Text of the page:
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Morning six-pack: What we're reading Thursday

A sign is posted outside of the Twitter headquarters in San Francisco, California.
Getty Images
A sign is posted outside of the Twitter headquarters in San Francisco, California.

Happy Thursday. Let's get this Twitter thing up and running, shall we?

The microblogger with the hot initial public offering is not so hot in Asia these days. (AP via Boston.com)

Then again, we could be talking about a company that's worth $50 billion five years from now. (The Motley Fool)

Then again, when it comes to valuing Twitter, it could well be that nobody knows nothin'. (But here's a cool calculator to try to figure it out.) (Felix Salmon/Reuters)

When high-profile public officials go knocking on Wall Street doors, the first place they usually start is Goldman Sachs. This high-profile New York official could be heading instead to JPMorgan Chase. Start of a new trend? (New York Post)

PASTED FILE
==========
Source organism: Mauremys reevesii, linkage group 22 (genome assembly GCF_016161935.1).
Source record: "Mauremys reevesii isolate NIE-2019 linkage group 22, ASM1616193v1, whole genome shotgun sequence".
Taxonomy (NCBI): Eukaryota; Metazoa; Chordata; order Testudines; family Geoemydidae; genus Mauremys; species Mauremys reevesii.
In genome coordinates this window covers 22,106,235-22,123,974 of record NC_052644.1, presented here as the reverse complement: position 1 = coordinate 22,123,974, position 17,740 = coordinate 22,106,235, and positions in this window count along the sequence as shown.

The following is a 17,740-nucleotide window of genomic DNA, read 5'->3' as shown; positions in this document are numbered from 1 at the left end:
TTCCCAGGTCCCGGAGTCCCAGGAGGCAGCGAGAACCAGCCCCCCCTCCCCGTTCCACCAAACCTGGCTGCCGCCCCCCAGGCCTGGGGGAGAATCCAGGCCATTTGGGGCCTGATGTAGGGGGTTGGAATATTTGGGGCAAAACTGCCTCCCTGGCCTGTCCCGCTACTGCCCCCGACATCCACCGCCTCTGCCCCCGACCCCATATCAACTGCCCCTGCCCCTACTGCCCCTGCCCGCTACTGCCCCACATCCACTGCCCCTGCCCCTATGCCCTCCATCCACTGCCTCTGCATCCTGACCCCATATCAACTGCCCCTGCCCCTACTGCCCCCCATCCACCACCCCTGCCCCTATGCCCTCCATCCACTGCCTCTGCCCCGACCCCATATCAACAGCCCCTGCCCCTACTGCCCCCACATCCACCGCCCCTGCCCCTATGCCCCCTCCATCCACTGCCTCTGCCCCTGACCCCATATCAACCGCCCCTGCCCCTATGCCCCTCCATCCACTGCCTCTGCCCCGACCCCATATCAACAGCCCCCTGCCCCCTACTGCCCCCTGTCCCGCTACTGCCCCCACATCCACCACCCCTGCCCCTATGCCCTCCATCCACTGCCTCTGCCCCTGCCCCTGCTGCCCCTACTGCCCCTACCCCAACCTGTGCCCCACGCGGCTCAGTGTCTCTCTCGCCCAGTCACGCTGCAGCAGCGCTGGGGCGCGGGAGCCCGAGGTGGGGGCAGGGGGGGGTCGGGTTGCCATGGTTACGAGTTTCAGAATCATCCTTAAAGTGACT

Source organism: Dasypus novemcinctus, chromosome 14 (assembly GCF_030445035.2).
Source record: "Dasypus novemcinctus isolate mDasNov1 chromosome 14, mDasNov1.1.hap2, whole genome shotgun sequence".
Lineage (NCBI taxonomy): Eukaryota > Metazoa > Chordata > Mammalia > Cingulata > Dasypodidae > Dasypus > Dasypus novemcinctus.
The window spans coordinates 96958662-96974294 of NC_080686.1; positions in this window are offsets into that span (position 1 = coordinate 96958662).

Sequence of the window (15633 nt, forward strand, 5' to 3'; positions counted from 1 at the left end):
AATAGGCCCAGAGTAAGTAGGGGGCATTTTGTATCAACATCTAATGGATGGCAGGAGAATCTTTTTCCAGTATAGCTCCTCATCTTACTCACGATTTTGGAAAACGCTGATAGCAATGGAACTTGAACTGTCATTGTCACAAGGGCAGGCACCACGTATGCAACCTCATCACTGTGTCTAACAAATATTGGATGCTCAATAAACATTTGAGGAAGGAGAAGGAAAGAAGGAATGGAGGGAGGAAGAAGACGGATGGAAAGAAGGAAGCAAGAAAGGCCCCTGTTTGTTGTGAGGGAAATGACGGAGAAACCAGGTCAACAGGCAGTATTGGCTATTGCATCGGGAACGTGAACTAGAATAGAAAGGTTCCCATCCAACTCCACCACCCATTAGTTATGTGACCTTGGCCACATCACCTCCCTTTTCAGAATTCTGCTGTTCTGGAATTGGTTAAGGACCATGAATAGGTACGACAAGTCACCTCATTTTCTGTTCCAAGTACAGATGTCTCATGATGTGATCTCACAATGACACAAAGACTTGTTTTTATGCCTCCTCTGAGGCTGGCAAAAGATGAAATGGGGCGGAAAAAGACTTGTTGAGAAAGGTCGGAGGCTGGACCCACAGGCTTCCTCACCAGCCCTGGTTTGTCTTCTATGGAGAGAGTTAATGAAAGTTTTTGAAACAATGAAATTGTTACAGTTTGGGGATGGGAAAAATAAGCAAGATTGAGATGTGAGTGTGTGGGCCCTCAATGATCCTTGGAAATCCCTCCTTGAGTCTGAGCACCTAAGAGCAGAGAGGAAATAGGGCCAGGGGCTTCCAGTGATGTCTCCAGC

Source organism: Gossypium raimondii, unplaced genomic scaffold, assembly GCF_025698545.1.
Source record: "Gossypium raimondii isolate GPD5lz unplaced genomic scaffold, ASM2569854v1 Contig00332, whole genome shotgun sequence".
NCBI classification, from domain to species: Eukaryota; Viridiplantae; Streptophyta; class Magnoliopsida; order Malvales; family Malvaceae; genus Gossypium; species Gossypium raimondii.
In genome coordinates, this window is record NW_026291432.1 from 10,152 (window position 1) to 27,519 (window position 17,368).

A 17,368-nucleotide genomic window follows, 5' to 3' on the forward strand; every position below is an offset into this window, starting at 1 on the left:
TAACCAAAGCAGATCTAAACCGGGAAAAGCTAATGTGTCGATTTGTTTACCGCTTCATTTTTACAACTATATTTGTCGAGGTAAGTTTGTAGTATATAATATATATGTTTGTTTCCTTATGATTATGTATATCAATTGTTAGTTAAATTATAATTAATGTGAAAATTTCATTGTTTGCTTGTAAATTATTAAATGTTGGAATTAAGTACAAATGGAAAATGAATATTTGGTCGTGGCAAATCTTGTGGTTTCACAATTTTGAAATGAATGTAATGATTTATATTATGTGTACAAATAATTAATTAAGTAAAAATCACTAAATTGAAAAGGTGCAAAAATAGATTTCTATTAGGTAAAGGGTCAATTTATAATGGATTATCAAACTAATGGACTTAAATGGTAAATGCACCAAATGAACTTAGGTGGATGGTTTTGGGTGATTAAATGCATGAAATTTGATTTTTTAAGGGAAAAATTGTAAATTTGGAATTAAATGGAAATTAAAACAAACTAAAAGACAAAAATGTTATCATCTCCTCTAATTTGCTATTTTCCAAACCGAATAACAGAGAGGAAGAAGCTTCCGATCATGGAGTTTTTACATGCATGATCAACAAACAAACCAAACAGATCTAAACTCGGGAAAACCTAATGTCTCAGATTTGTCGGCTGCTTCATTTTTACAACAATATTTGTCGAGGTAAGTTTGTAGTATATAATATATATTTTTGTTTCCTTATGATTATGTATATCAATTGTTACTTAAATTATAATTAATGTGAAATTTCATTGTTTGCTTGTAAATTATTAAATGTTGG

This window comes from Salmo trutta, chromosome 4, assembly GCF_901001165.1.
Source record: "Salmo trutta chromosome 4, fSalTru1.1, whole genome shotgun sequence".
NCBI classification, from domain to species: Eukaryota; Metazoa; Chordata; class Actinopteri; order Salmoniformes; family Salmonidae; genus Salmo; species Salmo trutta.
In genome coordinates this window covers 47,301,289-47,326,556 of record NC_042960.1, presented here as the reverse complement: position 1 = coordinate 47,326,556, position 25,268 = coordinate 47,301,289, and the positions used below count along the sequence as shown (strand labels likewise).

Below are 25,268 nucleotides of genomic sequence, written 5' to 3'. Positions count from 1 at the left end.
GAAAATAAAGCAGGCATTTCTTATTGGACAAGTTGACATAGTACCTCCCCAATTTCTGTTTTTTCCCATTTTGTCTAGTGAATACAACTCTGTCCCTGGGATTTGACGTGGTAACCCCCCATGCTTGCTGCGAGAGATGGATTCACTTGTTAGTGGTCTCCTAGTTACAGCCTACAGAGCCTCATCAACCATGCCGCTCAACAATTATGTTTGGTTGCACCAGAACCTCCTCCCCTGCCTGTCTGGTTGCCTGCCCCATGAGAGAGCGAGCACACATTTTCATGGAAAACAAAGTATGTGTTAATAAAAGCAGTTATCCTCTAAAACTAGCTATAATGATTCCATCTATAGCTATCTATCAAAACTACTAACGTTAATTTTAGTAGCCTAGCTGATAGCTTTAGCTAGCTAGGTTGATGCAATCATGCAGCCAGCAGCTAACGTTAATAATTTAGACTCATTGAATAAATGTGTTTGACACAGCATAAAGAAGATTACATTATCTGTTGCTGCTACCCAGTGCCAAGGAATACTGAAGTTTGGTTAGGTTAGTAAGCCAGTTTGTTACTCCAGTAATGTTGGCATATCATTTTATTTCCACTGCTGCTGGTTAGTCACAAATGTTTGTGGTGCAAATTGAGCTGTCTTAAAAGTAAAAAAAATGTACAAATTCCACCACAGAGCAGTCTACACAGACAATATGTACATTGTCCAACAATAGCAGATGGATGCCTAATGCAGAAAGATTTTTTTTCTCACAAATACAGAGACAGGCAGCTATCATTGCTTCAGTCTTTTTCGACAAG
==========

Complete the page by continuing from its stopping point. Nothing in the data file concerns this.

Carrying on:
Dan Loeb may not be loving Sotheby's, but the auction house is killing it so far this season. (FInancial Times)

And, finally ... if you can't get enough Twitter news, CNBC.com's tech guru Cadie Thompson is live blogging. Check it out.

—By CNBC's Jeff Cox. Follow him on Twitter @JeffCoxCNBCcom.

Wall Street

  • Robert Shiller

    Nobel Prize-winning economist Robert Shiller says that his key valuation indicator is flashing warning signs.

  • Lael Brainard

    The Fed is in the early stages of an analysis on changes in bond market liquidity, amid signs that liquidity may be less resilient than in past.

  • Bill Gross

    Janus Capital acquired a majority interest in Kapstream Capital and said Kapstream's Palghat will support Bill Gross as co-portfolio manager of the Janus Global Unconstrained Bond strategy.